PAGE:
On a dusty construction site in Canberra's south, one of the largest "sinks" in the Southern Hemisphere is taking shape.
But forget flushing away your toothpaste here. By next winter, more than 5200 square metres of parkland in Tuggeranong will become a vast rain garden to catch and filter run-off stormwater. It's part of a joint $93.5 million push by the federal and territory governments to help clean up Canberra's waterways.
Leaving the days of concrete drains (mostly) behind, the Tuggeranong rain garden will treat 1800 litres of stormwater a second before it can flow into Lake Tuggeranong.
ACT Environment Minister Mick Gentleman said the project was one of at least six kicking off around the capital over the next two years as part of the Commonwealth's Healthy Waterways initiative.
"It's the biggest infrastructure project per square metre that we've ever done in the ACT...so it's quite an ambitious scheme," he said.
It also includes the creation of new wetlands in Holder, which will span 5600 square metres and hold approximately 2.4 million litres of water - or roughly the same amount as an Olympic swimming pool.
Mr Gentleman joined Senator for the ACT Zed Seselja on Wednesday to announce construction had begun on the Tuggeranong garden beside Upper Stranger Pond - a "significant milestone" in the national initiative.
Mr Seselja said stormwater run-off was the biggest source of water pollution in Australia's lakes and creeks, posing a risk to both public health and the environment.
"It's not just about cleaning up things like Lake Burley Griffin and Lake Tuggeranong...but the flow on effects downstream in the Murray Basin Darling are also very important so there's a national interest here," Mr Seselja said.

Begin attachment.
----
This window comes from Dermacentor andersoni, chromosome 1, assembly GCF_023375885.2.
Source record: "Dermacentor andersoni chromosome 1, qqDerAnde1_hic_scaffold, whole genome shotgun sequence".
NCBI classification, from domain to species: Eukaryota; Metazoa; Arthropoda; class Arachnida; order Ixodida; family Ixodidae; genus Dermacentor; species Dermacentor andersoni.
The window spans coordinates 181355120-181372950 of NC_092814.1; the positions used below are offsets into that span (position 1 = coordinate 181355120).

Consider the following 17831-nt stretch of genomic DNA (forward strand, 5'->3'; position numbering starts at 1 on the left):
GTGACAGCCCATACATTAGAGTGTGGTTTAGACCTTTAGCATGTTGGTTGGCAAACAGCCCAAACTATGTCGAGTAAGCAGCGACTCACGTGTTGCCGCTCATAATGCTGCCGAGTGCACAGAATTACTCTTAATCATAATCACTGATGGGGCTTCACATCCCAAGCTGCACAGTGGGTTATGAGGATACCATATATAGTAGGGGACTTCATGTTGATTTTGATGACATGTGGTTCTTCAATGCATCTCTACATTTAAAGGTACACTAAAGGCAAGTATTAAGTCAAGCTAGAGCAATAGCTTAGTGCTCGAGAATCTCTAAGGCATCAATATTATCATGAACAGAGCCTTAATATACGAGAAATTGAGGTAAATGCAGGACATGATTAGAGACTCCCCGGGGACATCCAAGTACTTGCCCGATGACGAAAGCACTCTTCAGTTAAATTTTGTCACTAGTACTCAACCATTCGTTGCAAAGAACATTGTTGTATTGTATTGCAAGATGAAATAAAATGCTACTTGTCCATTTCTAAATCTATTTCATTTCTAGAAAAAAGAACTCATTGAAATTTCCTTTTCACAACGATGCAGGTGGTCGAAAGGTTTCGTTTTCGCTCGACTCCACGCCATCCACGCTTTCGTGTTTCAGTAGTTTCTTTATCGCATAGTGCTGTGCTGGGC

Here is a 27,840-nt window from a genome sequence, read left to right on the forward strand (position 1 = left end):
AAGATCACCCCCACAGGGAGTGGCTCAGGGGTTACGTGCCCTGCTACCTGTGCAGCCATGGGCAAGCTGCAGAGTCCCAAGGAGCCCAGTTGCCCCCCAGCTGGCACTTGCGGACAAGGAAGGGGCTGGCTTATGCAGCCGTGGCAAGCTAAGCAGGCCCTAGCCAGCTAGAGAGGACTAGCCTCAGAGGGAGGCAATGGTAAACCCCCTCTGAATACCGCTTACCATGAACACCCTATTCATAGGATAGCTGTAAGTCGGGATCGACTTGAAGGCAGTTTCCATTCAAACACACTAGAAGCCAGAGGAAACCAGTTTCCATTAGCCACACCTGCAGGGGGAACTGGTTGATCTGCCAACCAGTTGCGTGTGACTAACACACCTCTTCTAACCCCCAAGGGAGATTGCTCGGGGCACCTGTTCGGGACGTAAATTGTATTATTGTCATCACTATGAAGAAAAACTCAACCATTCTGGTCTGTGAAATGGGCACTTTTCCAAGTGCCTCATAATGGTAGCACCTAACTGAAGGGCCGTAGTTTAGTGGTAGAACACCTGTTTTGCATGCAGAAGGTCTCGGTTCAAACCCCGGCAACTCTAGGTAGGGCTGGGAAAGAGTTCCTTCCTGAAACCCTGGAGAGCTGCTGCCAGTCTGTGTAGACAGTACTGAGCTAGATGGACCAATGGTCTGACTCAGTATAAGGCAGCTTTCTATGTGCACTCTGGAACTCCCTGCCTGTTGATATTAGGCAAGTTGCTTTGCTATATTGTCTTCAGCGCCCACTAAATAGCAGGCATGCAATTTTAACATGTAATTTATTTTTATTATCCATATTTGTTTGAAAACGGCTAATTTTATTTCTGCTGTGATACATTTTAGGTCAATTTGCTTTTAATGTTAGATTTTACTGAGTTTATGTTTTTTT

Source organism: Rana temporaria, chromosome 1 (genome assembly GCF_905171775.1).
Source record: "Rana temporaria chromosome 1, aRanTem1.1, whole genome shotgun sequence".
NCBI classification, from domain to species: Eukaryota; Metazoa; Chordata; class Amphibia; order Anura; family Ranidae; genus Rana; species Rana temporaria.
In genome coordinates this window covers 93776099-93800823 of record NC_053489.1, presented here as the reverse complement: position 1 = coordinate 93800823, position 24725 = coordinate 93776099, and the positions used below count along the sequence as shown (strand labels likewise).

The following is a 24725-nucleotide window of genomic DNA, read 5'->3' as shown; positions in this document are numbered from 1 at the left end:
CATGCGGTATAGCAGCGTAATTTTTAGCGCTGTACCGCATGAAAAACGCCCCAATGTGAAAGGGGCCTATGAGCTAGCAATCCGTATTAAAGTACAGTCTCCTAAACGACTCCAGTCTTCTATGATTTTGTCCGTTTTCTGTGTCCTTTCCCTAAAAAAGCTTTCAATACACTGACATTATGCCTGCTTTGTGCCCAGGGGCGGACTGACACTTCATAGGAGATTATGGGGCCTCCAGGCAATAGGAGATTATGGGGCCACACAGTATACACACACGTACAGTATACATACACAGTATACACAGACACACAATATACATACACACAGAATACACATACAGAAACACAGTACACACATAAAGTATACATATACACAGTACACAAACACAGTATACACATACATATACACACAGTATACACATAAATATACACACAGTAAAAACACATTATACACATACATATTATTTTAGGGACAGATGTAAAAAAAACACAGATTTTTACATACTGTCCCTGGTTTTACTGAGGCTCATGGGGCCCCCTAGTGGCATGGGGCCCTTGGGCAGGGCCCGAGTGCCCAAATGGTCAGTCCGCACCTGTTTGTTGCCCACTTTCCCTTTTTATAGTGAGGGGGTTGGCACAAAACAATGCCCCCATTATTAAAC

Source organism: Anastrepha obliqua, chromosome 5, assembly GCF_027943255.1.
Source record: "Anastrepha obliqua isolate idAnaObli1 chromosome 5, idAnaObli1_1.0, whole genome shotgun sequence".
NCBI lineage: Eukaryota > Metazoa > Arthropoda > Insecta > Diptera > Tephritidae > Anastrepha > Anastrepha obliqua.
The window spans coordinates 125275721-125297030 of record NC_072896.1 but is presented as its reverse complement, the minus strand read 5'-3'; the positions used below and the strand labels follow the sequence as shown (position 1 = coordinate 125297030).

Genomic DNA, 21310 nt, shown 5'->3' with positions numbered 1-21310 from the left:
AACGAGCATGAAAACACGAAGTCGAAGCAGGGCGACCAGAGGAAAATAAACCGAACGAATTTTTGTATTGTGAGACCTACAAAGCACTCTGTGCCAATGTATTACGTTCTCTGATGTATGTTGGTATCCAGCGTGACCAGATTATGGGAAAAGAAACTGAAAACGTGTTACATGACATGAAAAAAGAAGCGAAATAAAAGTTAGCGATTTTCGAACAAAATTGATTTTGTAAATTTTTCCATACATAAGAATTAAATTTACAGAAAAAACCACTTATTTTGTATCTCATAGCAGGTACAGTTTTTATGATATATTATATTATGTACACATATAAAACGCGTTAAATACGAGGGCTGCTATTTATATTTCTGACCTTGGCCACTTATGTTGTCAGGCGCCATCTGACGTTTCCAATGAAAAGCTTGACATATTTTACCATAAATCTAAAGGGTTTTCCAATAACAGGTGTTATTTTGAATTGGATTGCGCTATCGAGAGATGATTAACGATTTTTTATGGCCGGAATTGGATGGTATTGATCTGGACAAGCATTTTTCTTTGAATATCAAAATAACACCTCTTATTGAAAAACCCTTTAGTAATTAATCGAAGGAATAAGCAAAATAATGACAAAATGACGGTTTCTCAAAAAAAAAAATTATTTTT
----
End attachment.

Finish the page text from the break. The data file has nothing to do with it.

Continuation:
The Commonwealth would stump up $76 million out of the program's total cost in the ACT, he said, and there would be flow-on benefits for both the Molonglo and Murrumbidgee rivers.
With the Tuggeranong community concerned about water quality, Mr Gentleman said Lake Tuggeranong had been identified as a priority for the initiative early on.
Two new wetlands at Isabella Pond were already under construction, on track to be completed by November next year.
"Obviously Tuggeranong has had some some particular challenges and that's one of the reasons there is a reasonable focus on Tuggeranong," Mr Seselja said.
In the past, Mr Gentleman said, storm drains have been viewed purely through the lens of emergency, designed to funnel out water as quickly as possible.
"What we understand now is that that doesn't allow the water in to the aquifer to be treated naturally before it goes into the lakes," he said.
As part of the scheme, existing concrete drains in Monash will become home to gardens and treatment works.
Research projects into how to best manage other threats such as blue-green algae and carp were also in the pipeline, after almost four tonnes of carp were removed from Upper Stranger and Isabella Ponds earlier this year.
Mr Gentleman reminded Canberrans that dumping things like chemicals or lawn clippings down storm drains also threatened our waterways.
"We're saying to people: 'only rain down the drain'."
Still, early audits of new catchments in the Sullivans Creek area were promising, he said.
"We're seeing...new critters are coming in, birds are coming in, the water's much cleaner but also people are using it for recreation as well, so they're coming down to walk, we know one person was using it to fish."